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Carpal Tunnel Syndrome

What Is Carpal Tunnel Syndrome (CTS)?

Monday, February 27, 2023 - 13:57
Contributors to this article: 

Guy Slowik FRCS

Carpal tunnel syndrome, or CTS, is a condition in which one of the major nerves that controls the functioning of the hand and fingers - the median nerve - becomes compressed inside a "tunnel" in the wrist. This can cause various symptoms including pain, numbness, tingling, or a "funny feeling" in the fingers, hand, or wrist.

What Is The Carpal Tunnel?

Carpal comes from carpus, the Latin word for wrist. The carpal tunnel is a small passage inside the wrist. Several fine bones of the wrist form the floor and sides of the tunnel. A ligament called the transverse carpal ligament, which arches over the bones, forms the roof of the tunnel.

Passing through this tunnel are:

  • The median nerve, which conducts impulses, sent by the brain, down the arm and to the fingers
  • The tendons of the finger flexor muscles, which allow the fingers to bend
  • Arteries and veins

Median nerve in carpal tunnel syndrome

The median nerve supplies most of the feeling in the hand, particularly to the thumb, index and middle fingers, the thumb half of the palm and the outer side of the hand. It also controls the movement of many of the tendons that bend the fingers, allowing the hand to grasp objects as well as pinch.

Facts About Carpal Tunnel Syndrome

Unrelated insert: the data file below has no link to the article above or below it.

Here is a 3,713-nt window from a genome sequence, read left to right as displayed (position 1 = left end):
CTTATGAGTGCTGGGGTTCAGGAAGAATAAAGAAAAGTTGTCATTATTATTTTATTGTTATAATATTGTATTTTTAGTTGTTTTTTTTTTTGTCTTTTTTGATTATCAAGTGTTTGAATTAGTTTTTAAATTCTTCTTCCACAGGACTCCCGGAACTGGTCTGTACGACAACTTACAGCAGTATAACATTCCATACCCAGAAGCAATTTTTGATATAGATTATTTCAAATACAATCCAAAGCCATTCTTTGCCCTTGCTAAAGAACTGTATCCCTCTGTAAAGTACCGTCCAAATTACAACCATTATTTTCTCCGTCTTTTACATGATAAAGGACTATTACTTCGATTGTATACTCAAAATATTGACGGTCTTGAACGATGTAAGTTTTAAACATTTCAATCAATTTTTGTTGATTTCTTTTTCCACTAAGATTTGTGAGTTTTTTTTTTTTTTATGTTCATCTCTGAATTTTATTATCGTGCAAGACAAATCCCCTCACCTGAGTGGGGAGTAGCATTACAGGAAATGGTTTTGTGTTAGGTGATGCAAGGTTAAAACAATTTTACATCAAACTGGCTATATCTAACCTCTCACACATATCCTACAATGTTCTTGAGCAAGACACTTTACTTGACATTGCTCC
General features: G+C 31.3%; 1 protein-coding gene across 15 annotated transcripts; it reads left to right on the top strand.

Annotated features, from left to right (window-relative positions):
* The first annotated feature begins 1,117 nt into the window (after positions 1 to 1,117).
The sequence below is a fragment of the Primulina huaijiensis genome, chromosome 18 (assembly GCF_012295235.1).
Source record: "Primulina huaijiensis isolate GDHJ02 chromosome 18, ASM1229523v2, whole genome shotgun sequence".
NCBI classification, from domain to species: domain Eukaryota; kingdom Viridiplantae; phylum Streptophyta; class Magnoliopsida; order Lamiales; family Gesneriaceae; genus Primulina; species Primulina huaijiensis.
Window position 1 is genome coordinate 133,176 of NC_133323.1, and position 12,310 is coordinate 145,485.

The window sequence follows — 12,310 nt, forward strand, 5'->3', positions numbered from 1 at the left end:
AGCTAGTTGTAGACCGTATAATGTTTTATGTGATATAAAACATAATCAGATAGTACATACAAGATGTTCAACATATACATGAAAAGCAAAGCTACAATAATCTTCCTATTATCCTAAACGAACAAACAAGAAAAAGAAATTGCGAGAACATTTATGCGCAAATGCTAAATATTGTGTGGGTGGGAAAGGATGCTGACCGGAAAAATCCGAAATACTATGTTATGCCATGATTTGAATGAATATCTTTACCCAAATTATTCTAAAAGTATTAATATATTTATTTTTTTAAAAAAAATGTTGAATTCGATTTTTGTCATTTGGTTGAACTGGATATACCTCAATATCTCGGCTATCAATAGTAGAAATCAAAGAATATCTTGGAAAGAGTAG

• Carpal tunnel syndrome (CTS) results in more than two million visits to physicians' offices each year.
  • CTS strikes approximately three times as many women as men.
  • CTS is one of the most common job-related injuries.
  • Although it may be aggravated by work, CTS frequently occurs in people who are not working with their hands.
  • Approximately 260,000 carpal tunnel surgeries are performed each year in the U.S., and 47% of these are considered to be work-related.
  • According to data from the Bureau of Labor Statistics, in 1994, carpal tunnel syndrome accounted for 1.7% of workplace-related conditions in private industry that resulted in work loss.
  • Almost half of CTS cases result in 31 days or more of work loss.
  • If not properly treated, CTS can cause irreversible nerve damage and permanent disability of varying degrees.
  • CTS accounts for roughly 10% to 17% of repetitive strain injuries.
  • CTS is not a byproduct of the computer age. Meat packers complained of CTS symptoms as long ago as the mid-1800s.


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